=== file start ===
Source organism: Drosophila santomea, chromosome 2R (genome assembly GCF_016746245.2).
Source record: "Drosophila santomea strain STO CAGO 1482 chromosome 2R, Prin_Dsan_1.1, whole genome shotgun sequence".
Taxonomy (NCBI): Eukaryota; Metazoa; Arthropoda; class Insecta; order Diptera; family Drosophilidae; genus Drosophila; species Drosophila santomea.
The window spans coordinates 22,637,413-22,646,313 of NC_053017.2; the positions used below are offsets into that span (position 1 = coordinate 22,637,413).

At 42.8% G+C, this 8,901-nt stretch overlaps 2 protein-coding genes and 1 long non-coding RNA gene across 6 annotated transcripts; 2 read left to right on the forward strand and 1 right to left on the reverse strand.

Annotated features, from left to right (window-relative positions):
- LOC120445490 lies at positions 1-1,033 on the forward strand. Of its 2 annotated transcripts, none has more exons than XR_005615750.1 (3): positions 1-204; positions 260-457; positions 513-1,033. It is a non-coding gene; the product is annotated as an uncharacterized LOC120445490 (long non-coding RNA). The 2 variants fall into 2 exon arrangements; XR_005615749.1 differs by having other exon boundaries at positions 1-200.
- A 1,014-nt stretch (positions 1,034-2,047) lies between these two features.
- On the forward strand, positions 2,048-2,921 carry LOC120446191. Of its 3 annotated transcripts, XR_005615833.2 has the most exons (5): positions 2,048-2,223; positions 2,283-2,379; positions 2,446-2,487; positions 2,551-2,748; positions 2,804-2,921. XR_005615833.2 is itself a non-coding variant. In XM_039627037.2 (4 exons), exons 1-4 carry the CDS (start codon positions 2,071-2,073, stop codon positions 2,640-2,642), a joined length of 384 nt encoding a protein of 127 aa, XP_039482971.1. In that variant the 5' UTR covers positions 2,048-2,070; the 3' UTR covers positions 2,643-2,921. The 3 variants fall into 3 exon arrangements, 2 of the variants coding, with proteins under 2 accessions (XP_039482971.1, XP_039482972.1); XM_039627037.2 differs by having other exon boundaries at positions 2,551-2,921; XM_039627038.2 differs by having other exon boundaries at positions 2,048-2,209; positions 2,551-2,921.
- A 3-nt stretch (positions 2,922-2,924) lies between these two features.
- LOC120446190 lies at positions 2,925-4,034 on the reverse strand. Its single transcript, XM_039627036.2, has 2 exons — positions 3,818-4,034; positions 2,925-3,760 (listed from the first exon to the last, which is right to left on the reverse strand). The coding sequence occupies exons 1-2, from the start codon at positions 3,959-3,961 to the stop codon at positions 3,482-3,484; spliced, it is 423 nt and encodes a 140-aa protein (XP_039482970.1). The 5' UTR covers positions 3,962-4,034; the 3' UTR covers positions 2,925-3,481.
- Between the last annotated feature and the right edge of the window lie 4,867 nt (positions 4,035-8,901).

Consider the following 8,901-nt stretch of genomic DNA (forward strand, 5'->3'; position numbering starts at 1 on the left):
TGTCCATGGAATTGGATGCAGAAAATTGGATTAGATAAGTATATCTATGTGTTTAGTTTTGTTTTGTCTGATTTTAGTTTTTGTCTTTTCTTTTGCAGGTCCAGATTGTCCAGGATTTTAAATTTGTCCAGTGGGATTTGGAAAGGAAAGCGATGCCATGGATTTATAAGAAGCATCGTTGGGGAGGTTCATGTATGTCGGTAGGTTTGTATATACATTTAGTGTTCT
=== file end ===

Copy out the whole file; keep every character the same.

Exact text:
Source organism: Drosophila santomea, chromosome 2R (genome assembly GCF_016746245.2).
Source record: "Drosophila santomea strain STO CAGO 1482 chromosome 2R, Prin_Dsan_1.1, whole genome shotgun sequence".
Taxonomy (NCBI): Eukaryota; Metazoa; Arthropoda; class Insecta; order Diptera; family Drosophilidae; genus Drosophila; species Drosophila santomea.
The window spans coordinates 22,637,413-22,646,313 of NC_053017.2; the positions used below are offsets into that span (position 1 = coordinate 22,637,413).

At 42.8% G+C, this 8,901-nt stretch overlaps 2 protein-coding genes and 1 long non-coding RNA gene across 6 annotated transcripts; 2 read left to right on the forward strand and 1 right to left on the reverse strand.

Annotated features, from left to right (window-relative positions):
- LOC120445490 lies at positions 1-1,033 on the forward strand. Of its 2 annotated transcripts, none has more exons than XR_005615750.1 (3): positions 1-204; positions 260-457; positions 513-1,033. It is a non-coding gene; the product is annotated as an uncharacterized LOC120445490 (long non-coding RNA). The 2 variants fall into 2 exon arrangements; XR_005615749.1 differs by having other exon boundaries at positions 1-200.
- A 1,014-nt stretch (positions 1,034-2,047) lies between these two features.
- On the forward strand, positions 2,048-2,921 carry LOC120446191. Of its 3 annotated transcripts, XR_005615833.2 has the most exons (5): positions 2,048-2,223; positions 2,283-2,379; positions 2,446-2,487; positions 2,551-2,748; positions 2,804-2,921. XR_005615833.2 is itself a non-coding variant. In XM_039627037.2 (4 exons), exons 1-4 carry the CDS (start codon positions 2,071-2,073, stop codon positions 2,640-2,642), a joined length of 384 nt encoding a protein of 127 aa, XP_039482971.1. In that variant the 5' UTR covers positions 2,048-2,070; the 3' UTR covers positions 2,643-2,921. The 3 variants fall into 3 exon arrangements, 2 of the variants coding, with proteins under 2 accessions (XP_039482971.1, XP_039482972.1); XM_039627037.2 differs by having other exon boundaries at positions 2,551-2,921; XM_039627038.2 differs by having other exon boundaries at positions 2,048-2,209; positions 2,551-2,921.
- A 3-nt stretch (positions 2,922-2,924) lies between these two features.
- LOC120446190 lies at positions 2,925-4,034 on the reverse strand. Its single transcript, XM_039627036.2, has 2 exons — positions 3,818-4,034; positions 2,925-3,760 (listed from the first exon to the last, which is right to left on the reverse strand). The coding sequence occupies exons 1-2, from the start codon at positions 3,959-3,961 to the stop codon at positions 3,482-3,484; spliced, it is 423 nt and encodes a 140-aa protein (XP_039482970.1). The 5' UTR covers positions 3,962-4,034; the 3' UTR covers positions 2,925-3,481.
- Between the last annotated feature and the right edge of the window lie 4,867 nt (positions 4,035-8,901).

Consider the following 8,901-nt stretch of genomic DNA (forward strand, 5'->3'; position numbering starts at 1 on the left):
TGTCCATGGAATTGGATGCAGAAAATTGGATTAGATAAGTATATCTATGTGTTTAGTTTTGTTTTGTCTGATTTTAGTTTTTGTCTTTTCTTTTGCAGGTCCAGATTGTCCAGGATTTTAAATTTGTCCAGTGGGATTTGGAAAGGAAAGCGATGCCATGGATTTATAAGAAGCATCGTTGGGGAGGTTCATGTATGTCGGTAGGTTTGTATATACATTTAGTGTTCT